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How to Find Good Stories

Bob Ewing
February 23, 2024
Screenshot 2024-02-23 074727

Talking Big Ideas.

“Before there were books, there were stories.”
~ Salman Rushdie

Warren Buffett loves to tell the story of Rose Blumkin. 

She was born in a small Russian village in the winter of 1893. One of eight children. As a young woman, she immigrated to the United States for a better life. She had to trek through Siberia, China, and Japan. She snuck past border guards. When she finally arrived in America, she was broke and spoke no English.   

In her mid-40s, during the height of the Great Depression, Rose used her meager savings to open a small furniture store in a basement in Nebraska. 

Half a century later she was bringing in $100 million a year. 

Known as Mrs. B, she was famous for her low prices. Her competitors sued her on the grounds she must be selling at a loss to drive them out of business. She convinced the court her business was sound — and sold the judge $1,400 worth of carpet. 

She never spent a day in school. And she never learned to read or write. Yet Buffett said, “Put her up against the top graduates of the top business schools or chief executives of the Fortune 500 and, assuming an even start with the same resources, she’d run rings around them.”

“I’d rather wrestle grizzlies than compete with Mrs. B!”

~ Warren Buffett

Mrs. B. had her 100th birthday party postponed. She was still working every day and insisted the party be moved to a time when her store was closed. 

How did Buffett come across the story of Mrs. B?  

He was paying attention. 

Buffett has his eyes set on savvy businesses with strong earnings potential. Mrs. B naturally appeared on his radar. 

Warren Buffett and Mrs. B

The psychologist Gary Klein loves to tell a story about a neonatal nurse. Klein spent decades researching the power of intuition and the nurse embodied his findings. She saved a baby’s life by following her instincts rather than listening to the doctors around her.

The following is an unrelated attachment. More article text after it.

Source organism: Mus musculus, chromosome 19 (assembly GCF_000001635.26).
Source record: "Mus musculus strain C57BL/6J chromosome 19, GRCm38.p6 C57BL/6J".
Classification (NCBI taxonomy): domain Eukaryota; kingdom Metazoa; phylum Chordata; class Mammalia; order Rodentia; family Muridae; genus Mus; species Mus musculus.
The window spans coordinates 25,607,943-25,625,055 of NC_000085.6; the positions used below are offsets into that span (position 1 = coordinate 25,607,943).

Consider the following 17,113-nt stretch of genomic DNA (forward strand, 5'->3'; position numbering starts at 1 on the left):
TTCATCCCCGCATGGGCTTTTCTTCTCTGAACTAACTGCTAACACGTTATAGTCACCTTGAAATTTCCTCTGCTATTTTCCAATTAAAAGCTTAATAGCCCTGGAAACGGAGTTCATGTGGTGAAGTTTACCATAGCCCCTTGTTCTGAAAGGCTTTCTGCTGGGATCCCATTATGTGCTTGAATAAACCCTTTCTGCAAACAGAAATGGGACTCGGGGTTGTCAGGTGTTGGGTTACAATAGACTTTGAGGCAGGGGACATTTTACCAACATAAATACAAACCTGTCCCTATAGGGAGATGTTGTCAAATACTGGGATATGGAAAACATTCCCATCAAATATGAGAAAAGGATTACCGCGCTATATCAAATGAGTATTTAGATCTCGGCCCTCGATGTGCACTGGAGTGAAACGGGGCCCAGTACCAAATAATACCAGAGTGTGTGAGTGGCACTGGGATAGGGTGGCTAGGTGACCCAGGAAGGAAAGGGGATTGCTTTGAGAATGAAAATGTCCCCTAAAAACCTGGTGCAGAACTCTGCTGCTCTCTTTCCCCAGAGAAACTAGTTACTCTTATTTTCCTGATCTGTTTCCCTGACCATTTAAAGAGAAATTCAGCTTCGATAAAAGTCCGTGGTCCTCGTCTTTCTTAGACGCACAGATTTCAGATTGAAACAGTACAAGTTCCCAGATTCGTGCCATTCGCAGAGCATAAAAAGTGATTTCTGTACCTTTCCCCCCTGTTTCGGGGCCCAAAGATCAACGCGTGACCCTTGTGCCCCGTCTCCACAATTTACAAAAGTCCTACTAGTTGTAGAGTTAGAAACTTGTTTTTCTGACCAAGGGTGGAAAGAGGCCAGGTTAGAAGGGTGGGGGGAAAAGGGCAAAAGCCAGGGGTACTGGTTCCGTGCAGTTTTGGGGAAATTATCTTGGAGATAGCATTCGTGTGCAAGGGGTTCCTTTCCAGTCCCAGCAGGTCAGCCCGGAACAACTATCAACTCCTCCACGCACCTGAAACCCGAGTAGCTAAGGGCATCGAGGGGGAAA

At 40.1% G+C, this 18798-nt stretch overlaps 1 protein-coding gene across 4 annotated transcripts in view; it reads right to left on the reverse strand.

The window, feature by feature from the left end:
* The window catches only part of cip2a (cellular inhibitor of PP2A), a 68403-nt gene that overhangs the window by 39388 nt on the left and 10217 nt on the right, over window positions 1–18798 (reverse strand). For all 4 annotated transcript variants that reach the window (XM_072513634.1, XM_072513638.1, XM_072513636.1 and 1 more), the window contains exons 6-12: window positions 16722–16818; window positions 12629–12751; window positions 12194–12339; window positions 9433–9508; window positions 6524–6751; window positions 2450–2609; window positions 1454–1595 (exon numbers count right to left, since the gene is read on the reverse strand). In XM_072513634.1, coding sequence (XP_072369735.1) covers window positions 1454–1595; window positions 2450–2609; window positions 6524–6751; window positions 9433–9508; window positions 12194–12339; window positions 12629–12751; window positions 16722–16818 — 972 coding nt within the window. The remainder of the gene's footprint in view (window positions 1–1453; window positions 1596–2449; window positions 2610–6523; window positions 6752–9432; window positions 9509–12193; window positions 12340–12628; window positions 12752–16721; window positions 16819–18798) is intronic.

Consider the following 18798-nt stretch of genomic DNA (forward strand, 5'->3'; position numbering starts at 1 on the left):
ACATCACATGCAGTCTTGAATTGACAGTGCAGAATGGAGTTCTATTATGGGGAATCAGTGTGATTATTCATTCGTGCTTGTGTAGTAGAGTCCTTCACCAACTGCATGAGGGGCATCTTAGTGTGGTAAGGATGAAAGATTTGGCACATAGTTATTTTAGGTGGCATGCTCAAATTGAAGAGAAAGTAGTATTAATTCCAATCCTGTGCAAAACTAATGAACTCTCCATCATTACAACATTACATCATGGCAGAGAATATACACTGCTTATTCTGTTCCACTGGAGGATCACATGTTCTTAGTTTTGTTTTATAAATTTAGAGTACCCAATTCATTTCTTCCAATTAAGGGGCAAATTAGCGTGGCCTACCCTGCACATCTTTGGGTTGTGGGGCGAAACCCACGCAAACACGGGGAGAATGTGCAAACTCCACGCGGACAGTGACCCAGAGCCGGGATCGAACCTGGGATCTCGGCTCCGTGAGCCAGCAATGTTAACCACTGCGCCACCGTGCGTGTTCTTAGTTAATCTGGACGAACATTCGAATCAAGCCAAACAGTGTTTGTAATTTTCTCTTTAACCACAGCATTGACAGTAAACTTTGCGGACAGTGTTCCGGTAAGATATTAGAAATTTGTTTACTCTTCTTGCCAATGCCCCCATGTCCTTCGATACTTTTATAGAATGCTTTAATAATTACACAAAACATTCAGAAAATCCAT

As Mrs. B did for Buffett, the nurse spoke to something deep inside Klein. Years ago I interned at the Foundation for Economic Education, and I was quickly drawn to their approach to dealing with difficult people. It felt profound and true. I can’t recall how many times I’ve shared this story of the FEE founder Leonard Read: 

What excites you? 

Perhaps you discovered compelling stories by researching a paper or project. Maybe you found a story you love in a favorite TV show, movie, or video game. A conversation with a loved one, a powerful presentation, a social media feed. 

We discover new stories all the time. Some of them resonate. And then they fade away – unless we make an effort to hold on. 

Commit to a habit of holding onto the stories that resonate with you. This isn’t a big commitment or a difficult task. Just jot down a few sentences that give a quick overview of the stories as you happen upon them. Or speak the stories into Otter in your own words while they’re fresh in your mind. 

You don’t have to be the author of the stories you save. Buffett and Klein didn’t write the stories of Mrs B and the neonatal nurse. They spotted them in the wild and held onto them, as did I with Leonard Read’s story about William Benz.  

The Baader-Meinhof Phenomenon says that once we become aware of something, we begin to see it often. Look for good stories, and you’ll start finding them all over. Save them, and they will build up over time. 

Eventually, whenever you need to find a good story, you can simply scan your collection.

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